A big part of improving Google Ad campaigns (btw – this is the first time I use the new term) comes from constantly improving your inventory.
This not only does this ensure you stay ahead of the competitors, but it also gives your PPC team more juice to work with.
An example can be the keyword Nike Running Shoes.
People searching for Nike Running Shoes that click your ads will expect you to have the latest models from Nike. If all you have to show is last year’s models, then you will have to give up advertising for the more generic terms and stick to the specific terms that cover the products you have in stock.
This will greatly impede your growth opportunities.
PPC, and all advertising, is so dependent on having the right products to advertise for. The advertisers we’ve seen with the absolute highest growth have been the ones who are on the forefront of introducing new products, brands, and categories to their store.
They Think Usability Above All
The absolute best advertisers recognize that all their marketing is capped by one thing: Their conversion rate and lifetime value.
Therefore, they proactively invest a portion of their marketing budget into improving their website to be more user-friendly.
This has a lot of secondary benefits for us as their PPC agency. Their titles become better, their descriptions become better, and their overall content on the site is better.
They incorporate customer reviews, which not only can be used for seller ratings, but also the important product ratings on Google Shopping Ads:
Their content is better, which means that we have a better time running DSA campaigns which enables us to better expand our existing campaigns with new keywords.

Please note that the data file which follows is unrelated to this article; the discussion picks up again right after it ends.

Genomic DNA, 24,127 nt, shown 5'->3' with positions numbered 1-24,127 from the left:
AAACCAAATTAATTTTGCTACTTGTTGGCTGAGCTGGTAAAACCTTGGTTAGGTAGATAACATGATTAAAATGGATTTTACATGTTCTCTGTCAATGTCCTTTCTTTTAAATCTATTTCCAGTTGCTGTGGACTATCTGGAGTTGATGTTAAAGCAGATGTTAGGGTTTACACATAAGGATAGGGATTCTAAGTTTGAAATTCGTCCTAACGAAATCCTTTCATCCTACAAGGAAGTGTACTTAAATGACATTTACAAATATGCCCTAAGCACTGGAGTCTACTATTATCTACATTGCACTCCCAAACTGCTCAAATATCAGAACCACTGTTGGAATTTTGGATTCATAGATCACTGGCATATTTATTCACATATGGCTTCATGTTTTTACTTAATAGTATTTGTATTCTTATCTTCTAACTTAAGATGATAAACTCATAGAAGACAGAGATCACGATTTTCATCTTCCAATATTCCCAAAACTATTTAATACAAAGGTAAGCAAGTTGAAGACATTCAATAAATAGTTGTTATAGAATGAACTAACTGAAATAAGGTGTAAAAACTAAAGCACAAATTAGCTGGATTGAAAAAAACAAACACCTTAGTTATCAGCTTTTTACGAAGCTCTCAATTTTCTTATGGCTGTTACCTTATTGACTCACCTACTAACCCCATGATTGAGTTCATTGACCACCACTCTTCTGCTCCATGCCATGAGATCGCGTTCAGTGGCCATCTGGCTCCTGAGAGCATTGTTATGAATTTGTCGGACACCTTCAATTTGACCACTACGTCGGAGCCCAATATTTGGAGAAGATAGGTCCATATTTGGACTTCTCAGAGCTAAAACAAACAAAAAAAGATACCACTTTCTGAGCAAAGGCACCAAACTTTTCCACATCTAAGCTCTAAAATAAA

They Work in Partnership with Their Agency
Another very important trait is that almost all our clients have an in-depth meeting with us every quarter. We discuss their performance, and plans for the next quarter, but we also set aside significant time to talk about anything new in their business.
The key here is to have the advertiser bring up anything that’s on their mind and play with open cards. The more information we have, the more effective we are able to be. This is why communication is so vital to success.
In one particular meeting we were discussing these things exactly, and through a back and forth we recognized the need for splitting up their account in two different levels:
One account for regularly priced items and another account for their high-priced items. The high-priced items had a longer customer journey, which meant our bid management algorithm for the entire account wasn’t as efficient as it could be.
This is just a small example of how discussing business topics with your PPC agency can help them connect the dots of what’s possible on the PPC side, and improve the performance incredibly.
They Don’t Micromanage Their Agency
The best relationships we have with clients are the ones where they don’t wish to be involved in the day to day.
Our agreement with clients follows a very easy ebb and flow:
When we start out, we base the value we provide on the campaigns we create/present to them. In this stage, we put a lot of effort into communication. This helps us build a strong relationship with the client and get the information we need to build a successful campaign.
As the performance increases as a result of this work, then the communication decreases (freeing up time for our team, and the client’s internal resources) and we base our value on the numbers (ROAS, Profit, Growth).
If, for some reason, performance decreases below an acceptable level, then we increase the level of communication again to ensure they understand the actions that will take us to better performance.